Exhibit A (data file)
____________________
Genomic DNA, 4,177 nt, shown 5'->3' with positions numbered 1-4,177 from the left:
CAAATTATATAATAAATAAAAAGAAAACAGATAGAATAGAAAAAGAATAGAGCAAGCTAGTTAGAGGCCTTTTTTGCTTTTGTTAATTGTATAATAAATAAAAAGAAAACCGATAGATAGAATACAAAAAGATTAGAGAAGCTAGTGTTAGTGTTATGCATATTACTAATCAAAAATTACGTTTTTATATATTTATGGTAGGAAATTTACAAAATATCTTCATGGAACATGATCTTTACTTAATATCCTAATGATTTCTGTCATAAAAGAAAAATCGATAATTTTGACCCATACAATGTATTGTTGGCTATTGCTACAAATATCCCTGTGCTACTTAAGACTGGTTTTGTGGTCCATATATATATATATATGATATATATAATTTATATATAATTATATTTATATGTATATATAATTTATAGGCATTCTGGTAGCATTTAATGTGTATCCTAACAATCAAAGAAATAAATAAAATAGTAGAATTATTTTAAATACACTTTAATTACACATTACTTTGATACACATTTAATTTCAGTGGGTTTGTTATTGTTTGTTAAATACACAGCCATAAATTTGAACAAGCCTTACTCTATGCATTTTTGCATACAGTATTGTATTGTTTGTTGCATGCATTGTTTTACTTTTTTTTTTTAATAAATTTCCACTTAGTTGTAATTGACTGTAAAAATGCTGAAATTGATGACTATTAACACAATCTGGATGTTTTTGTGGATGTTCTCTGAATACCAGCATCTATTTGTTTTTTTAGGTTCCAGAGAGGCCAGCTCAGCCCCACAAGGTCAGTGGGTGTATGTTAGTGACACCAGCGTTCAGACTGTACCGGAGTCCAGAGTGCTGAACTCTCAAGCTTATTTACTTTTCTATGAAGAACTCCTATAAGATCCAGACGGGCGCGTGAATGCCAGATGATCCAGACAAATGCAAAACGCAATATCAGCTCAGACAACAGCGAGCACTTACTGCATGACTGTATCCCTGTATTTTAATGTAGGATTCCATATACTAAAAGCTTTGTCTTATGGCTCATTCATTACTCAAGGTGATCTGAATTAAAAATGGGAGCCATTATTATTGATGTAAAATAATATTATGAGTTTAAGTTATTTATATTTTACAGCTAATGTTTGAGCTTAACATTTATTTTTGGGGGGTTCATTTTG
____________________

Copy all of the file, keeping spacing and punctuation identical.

Genomic DNA, 4,177 nt, shown 5'->3' with positions numbered 1-4,177 from the left:
CAAATTATATAATAAATAAAAAGAAAACAGATAGAATAGAAAAAGAATAGAGCAAGCTAGTTAGAGGCCTTTTTTGCTTTTGTTAATTGTATAATAAATAAAAAGAAAACCGATAGATAGAATACAAAAAGATTAGAGAAGCTAGTGTTAGTGTTATGCATATTACTAATCAAAAATTACGTTTTTATATATTTATGGTAGGAAATTTACAAAATATCTTCATGGAACATGATCTTTACTTAATATCCTAATGATTTCTGTCATAAAAGAAAAATCGATAATTTTGACCCATACAATGTATTGTTGGCTATTGCTACAAATATCCCTGTGCTACTTAAGACTGGTTTTGTGGTCCATATATATATATATATGATATATATAATTTATATATAATTATATTTATATGTATATATAATTTATAGGCATTCTGGTAGCATTTAATGTGTATCCTAACAATCAAAGAAATAAATAAAATAGTAGAATTATTTTAAATACACTTTAATTACACATTACTTTGATACACATTTAATTTCAGTGGGTTTGTTATTGTTTGTTAAATACACAGCCATAAATTTGAACAAGCCTTACTCTATGCATTTTTGCATACAGTATTGTATTGTTTGTTGCATGCATTGTTTTACTTTTTTTTTTTAATAAATTTCCACTTAGTTGTAATTGACTGTAAAAATGCTGAAATTGATGACTATTAACACAATCTGGATGTTTTTGTGGATGTTCTCTGAATACCAGCATCTATTTGTTTTTTTAGGTTCCAGAGAGGCCAGCTCAGCCCCACAAGGTCAGTGGGTGTATGTTAGTGACACCAGCGTTCAGACTGTACCGGAGTCCAGAGTGCTGAACTCTCAAGCTTATTTACTTTTCTATGAAGAACTCCTATAAGATCCAGACGGGCGCGTGAATGCCAGATGATCCAGACAAATGCAAAACGCAATATCAGCTCAGACAACAGCGAGCACTTACTGCATGACTGTATCCCTGTATTTTAATGTAGGATTCCATATACTAAAAGCTTTGTCTTATGGCTCATTCATTACTCAAGGTGATCTGAATTAAAAATGGGAGCCATTATTATTGATGTAAAATAATATTATGAGTTTAAGTTATTTATATTTTACAGCTAATGTTTGAGCTTAACATTTATTTTTGGGGGGTTCATTTTG